Actually, as for every biochemical pathway, nothing is simple when precise control is attempted, and if control on production of high tech microbiofuel technological process is not implemented, the process cannot be taken to industrial scale . However control is possible, and in this case it is called metabolic engineering - when minor changes of the microorganism environment stop some metabolic processes and start others. For example, it is well known fact that limiting the nitrogen source for particular species of microalgae, will lead to increased production of lipids.

The technologies for producing microbiofuels are now emerging. It is estimated that industrial installations will be deployed somewhere in the period of 2015 - 2020. The main reason for this delay, and the biggest barrier to entry the microbiofuels market is the lack of interdisciplinary knowledge - biotechnological processing, metabolic engineering, production vessels design, etc.

Greon has profoundly analysed the current situation in emerging microbiofuels market. Based on this analysis, we could state that lack of knowledge is and will be the main reason why many companies will not enter the microbiofuels market niche, or will enter the niche and will not survive. The main problem connected with knowledge of bioprocesses and their control is not associated with the microorganisms as such. The problem is connected with the interdisciplinary status of the biotechnologies, the extreme environments that the microorganisms are grown in (for example smoke stack gases), and the economical viability of the system. Having in mind the perspectives in front of the microbiofuels niche, and the barriers to enter the market, we have developed the Greon Knowledgebase, which combines data, information and knowledge from different scientific domains, both theoretical and experimental. This solution will decrease the barrier to entry the microbiofuels market for small and starting up biotech companies as well as for the established corporations.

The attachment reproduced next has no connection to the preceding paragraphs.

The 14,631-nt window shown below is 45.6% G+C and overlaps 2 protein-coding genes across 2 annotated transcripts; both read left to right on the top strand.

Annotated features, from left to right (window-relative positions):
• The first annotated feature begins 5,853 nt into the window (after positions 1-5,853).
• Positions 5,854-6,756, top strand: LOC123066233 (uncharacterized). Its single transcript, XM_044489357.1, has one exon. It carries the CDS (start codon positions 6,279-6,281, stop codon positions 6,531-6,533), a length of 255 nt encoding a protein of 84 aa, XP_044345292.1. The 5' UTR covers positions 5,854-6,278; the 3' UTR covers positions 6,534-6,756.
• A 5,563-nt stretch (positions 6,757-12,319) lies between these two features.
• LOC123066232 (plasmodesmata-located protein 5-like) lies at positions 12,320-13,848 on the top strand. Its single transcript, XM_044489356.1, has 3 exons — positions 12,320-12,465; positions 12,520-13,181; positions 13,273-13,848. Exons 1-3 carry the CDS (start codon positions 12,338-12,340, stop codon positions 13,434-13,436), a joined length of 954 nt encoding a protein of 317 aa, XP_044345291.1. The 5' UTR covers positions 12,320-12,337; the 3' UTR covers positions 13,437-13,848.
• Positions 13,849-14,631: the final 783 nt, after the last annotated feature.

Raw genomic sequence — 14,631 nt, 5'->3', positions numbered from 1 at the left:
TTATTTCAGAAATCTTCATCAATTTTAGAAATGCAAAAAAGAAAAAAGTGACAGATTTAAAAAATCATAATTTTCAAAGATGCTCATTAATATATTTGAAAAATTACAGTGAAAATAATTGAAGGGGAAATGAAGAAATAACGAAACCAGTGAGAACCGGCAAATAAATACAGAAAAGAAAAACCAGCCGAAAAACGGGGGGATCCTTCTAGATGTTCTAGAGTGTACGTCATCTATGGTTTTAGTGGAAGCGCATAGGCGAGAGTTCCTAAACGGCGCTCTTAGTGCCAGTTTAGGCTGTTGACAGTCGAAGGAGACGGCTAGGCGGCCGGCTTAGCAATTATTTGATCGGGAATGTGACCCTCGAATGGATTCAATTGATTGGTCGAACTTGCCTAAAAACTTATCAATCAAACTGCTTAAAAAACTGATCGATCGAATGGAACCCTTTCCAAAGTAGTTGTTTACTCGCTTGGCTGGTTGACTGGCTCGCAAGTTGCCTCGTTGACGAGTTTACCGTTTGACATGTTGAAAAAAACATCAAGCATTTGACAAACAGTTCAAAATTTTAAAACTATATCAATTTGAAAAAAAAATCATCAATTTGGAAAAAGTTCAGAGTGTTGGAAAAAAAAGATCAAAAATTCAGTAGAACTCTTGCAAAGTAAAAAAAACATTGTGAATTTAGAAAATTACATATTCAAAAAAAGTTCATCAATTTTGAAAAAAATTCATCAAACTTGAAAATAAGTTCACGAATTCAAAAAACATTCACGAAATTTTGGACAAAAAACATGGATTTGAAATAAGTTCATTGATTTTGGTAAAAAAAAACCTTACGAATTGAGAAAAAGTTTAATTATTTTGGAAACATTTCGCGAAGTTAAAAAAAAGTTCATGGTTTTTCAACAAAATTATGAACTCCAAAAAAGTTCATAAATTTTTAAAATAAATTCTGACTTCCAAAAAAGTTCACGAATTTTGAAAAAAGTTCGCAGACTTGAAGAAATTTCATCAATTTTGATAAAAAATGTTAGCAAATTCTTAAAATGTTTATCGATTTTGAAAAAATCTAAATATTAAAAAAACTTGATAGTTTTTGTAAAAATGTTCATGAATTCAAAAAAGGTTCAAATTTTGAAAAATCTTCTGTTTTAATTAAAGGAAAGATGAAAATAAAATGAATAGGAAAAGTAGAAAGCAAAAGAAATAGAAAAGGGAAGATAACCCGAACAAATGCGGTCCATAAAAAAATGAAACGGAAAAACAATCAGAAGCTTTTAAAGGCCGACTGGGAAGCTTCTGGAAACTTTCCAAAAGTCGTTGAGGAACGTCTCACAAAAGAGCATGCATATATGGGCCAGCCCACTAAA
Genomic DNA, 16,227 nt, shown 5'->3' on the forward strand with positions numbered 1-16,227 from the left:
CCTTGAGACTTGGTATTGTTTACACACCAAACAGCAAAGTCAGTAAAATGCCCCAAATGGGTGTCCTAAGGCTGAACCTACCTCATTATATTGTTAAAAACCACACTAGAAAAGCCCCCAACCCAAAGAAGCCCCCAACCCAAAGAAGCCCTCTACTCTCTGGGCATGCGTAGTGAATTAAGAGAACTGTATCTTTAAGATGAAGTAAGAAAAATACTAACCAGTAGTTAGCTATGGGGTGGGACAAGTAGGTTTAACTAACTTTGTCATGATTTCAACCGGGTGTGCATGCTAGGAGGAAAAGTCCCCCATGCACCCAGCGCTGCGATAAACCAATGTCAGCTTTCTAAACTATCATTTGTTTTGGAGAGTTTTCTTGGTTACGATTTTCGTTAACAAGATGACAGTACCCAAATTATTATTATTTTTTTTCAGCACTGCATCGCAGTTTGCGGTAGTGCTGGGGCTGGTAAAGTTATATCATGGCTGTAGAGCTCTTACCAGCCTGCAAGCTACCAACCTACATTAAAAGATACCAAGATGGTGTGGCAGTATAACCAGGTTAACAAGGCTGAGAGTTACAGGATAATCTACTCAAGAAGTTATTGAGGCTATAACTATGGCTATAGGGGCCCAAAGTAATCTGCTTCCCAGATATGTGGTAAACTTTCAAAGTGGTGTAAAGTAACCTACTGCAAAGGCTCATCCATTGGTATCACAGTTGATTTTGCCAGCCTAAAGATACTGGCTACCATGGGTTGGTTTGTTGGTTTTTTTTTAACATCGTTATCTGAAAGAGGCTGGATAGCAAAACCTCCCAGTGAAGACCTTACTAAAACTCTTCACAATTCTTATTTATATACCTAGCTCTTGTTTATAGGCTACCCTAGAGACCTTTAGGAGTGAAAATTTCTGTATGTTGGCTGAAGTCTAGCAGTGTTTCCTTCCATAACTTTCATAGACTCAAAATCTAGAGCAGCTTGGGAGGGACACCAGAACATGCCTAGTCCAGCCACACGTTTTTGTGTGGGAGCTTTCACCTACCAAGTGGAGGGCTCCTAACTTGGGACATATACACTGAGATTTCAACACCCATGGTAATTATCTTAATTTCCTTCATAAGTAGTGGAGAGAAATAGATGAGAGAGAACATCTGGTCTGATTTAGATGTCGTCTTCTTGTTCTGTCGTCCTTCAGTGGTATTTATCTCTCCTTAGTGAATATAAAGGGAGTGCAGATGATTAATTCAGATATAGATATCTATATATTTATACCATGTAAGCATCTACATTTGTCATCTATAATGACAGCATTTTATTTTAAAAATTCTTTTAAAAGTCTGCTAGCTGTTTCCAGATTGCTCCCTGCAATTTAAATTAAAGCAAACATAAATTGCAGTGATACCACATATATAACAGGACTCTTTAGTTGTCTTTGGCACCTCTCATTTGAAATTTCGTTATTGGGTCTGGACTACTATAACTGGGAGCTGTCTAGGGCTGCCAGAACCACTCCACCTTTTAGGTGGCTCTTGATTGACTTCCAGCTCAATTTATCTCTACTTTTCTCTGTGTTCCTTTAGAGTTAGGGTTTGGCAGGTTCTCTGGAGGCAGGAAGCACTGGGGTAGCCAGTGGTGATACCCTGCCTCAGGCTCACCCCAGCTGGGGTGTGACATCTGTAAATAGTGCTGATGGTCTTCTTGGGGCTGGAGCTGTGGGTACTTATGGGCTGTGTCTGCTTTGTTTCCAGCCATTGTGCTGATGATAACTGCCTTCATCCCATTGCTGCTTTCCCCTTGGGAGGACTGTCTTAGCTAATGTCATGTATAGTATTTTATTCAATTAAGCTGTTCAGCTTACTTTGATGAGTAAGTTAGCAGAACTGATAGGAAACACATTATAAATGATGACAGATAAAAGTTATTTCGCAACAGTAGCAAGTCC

Should I be worried, when biotech is selling the oil?

The good news, when discussing microbiofuels, is that things are much simpler - these microorganisms were here, long before us, and had evolved some remarkable traits, which we could use. The hard task is to make available smart technologies economically sustainable, publicly accepted and environmentally friendly.